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Published November 18, 2014
Volume 22, Number 11



Eric’s Corner Offers Support for Epilepsy & Seizure Disorder

Eric's Corner

By Zoe Francis
NETWORK Writer

 

Life can seem lonely and isolating when you think you are the only person dealing with a chronic illness.
 
Eric’s Corner breaks through that gloom to offer support and education for people coping with epilepsy and seizure disorder.
 
“Loneliness and isolation are difficult,” Kim Zamrzla, support group co-founder, said. “Being alone and feeling like nobody else is going through the same thing as you is very difficult with any disorder. Coming together in a support group, you realize you’re not alone. There’s someone who understands what you’re going through. It can give you perspective and friendships.”
 
Eric’s Corner was founded after Pleasanton resident, Eric Nostrand, was diagnosed with epilepsy in late 2010. The father of two was at home with his young girls in late 2010 when he had his first epileptic seizure at the age of 48.

The owner of the Hopyard American Ale House and Grill relied on friends and family to transport him until his medications were adjusted properly and he was once again able to drive safely.

The experience compelled Nostrand to launch a monthly group, called Eric's Corner, to provide support and education for people with epilepsy and their caregivers. Zamrzla, whose 21-year-old daughter was diagnosed with seizure disorder at age 5, helped found the group and serves as facilitator.

Eric’s Corner was formally launched in the spring of 2011 with the backing of ValleyCare Health System, which provides the monthly meeting space.
“There were maybe six people at our first meeting,” Zamrzla recalled with a chuckle. “It was myself, my daughter, my husband, my mother, one other person and Eric. We now average 20 people or more each month. Amazingly, new people find out about us and come to the meetings. I (recently) got a phone call from a woman whose college-age son has epilepsy and needs support.”
 
While many meetings feature guest speakers on a variety of topics, others simply offer the chance for people to share their thoughts, get support and offer advice.
 
“You’re getting perspective from people who have lived through similar situations,” Zamrzla said. “You might be holding suggestions for somebody else. It feels really good to be helped, but it also feels good to help somebody else.”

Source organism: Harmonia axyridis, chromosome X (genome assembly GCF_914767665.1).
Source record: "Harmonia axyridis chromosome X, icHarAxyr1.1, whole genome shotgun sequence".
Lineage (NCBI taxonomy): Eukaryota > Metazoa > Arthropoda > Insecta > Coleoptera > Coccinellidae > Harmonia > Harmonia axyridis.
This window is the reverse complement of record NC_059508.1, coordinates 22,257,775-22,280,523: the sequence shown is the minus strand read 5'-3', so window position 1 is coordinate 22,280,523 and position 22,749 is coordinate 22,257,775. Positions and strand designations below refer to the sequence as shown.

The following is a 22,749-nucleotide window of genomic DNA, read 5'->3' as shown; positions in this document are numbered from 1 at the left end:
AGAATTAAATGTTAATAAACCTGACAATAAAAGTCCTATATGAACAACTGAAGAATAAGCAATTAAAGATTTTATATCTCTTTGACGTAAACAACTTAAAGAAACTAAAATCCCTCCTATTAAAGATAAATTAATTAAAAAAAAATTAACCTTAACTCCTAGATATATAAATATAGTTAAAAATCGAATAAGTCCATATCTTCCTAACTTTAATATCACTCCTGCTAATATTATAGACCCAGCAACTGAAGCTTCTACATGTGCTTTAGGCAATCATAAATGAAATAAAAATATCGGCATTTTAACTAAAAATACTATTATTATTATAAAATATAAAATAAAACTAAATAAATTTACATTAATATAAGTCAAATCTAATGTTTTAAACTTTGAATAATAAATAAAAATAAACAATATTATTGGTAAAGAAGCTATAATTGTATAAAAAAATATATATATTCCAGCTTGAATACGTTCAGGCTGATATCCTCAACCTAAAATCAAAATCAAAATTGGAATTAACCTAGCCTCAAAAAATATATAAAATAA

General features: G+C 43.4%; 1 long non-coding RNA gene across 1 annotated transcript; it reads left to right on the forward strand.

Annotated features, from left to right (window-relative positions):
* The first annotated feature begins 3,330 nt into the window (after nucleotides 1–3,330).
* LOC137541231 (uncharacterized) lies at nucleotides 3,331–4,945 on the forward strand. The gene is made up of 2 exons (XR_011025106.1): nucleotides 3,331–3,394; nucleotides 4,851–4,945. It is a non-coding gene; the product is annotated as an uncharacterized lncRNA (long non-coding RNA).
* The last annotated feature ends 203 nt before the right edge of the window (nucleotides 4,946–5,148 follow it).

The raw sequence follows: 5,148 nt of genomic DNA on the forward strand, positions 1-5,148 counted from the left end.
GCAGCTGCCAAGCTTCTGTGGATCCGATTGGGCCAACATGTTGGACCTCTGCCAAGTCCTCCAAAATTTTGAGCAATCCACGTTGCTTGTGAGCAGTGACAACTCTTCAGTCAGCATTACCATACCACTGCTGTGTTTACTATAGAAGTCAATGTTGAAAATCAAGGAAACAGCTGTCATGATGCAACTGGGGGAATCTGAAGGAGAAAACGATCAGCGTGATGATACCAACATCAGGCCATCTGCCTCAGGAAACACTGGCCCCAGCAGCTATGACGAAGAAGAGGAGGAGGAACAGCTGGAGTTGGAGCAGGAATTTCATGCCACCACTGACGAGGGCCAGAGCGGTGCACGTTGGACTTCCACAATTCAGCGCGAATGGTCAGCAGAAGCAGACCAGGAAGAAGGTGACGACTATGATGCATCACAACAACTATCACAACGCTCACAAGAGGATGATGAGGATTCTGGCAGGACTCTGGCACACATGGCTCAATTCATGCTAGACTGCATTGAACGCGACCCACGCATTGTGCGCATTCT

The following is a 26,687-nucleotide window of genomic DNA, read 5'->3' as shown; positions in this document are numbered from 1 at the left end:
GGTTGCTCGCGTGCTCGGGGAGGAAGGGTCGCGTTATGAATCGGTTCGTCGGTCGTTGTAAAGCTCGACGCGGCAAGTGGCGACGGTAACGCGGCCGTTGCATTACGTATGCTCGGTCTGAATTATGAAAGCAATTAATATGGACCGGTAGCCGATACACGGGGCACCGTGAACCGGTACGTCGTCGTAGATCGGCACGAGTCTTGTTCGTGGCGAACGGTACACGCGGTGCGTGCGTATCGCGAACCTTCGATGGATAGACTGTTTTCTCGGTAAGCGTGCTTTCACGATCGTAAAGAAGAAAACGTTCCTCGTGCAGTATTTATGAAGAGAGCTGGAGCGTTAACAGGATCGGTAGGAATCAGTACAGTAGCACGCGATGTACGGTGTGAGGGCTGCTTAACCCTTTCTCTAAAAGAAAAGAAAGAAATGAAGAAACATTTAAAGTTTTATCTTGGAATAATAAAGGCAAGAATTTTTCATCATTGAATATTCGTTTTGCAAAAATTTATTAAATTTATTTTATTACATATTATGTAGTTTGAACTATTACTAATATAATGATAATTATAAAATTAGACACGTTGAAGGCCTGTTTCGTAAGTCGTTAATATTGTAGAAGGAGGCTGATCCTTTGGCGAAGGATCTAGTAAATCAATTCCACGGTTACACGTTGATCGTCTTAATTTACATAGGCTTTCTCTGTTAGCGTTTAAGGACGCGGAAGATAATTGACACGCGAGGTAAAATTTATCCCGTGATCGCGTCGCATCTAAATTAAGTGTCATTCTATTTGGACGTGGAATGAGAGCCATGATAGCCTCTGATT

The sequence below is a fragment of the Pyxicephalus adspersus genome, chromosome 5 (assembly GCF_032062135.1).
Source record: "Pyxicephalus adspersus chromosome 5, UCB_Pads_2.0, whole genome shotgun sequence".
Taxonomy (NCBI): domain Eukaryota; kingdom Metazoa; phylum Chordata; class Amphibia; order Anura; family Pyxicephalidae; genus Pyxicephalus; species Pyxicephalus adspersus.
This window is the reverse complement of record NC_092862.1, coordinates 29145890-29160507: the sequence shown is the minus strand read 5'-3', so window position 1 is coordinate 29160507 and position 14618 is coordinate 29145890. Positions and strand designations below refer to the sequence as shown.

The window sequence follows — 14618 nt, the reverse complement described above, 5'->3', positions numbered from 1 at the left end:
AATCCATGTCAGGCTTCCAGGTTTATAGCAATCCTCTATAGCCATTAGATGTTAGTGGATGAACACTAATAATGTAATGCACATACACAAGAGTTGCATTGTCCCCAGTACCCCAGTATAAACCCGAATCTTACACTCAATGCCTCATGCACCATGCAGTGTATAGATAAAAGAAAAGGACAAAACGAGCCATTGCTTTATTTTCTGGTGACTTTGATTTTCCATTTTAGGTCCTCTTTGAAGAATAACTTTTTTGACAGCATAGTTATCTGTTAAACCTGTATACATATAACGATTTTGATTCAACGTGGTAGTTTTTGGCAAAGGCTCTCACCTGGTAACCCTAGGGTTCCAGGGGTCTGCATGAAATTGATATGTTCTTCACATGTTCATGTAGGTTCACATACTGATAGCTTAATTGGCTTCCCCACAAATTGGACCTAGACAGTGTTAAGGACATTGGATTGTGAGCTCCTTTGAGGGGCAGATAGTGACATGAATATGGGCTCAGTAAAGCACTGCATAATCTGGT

The one thing the group does not offer is medical advice. The group will, however, provide information about the latest in medical breakthroughs, such as the Smart Monitor that helps detect seizures.
 
“We don’t promote any particular pharmaceutical,” she said. “We share information that we find helpful and let people have that knowledge so they can discuss that with their doctor to make the decision that’s best for them.”
 
Zamrzla tries to strike a good balance between offering medical and community resource information. Topics can be as basic as how to make homes safe for people who have seizures or how to advocate for yourself with the medical community.
 
“The topics are widespread,” she said. “If somebody brings up something they’re interested in, I’ll do research and find out about that and share it with everyone.”
 
“It gives you a place to go where you can say something you feel like you can’t say anywhere else,” she continued. “You can come in and say, ‘Hey, I had a really bad day.’ People aren’t necessarily going to try to solve your problem, but they’ll be there with you and help you through it.”
 
Eric’s Corner support group meetings are held the third Thursday of each month at 6:30 p.m. at the ValleyCare health library, 5725 W. Las Positas Blvd. The Nov. 20 speaker will be Dr. Edie Zusman, a neurosurgeon with Sutter Health, who will discuss breakthroughs in surgery.
 
Learn more about the group at ericscorner.org.

 


 
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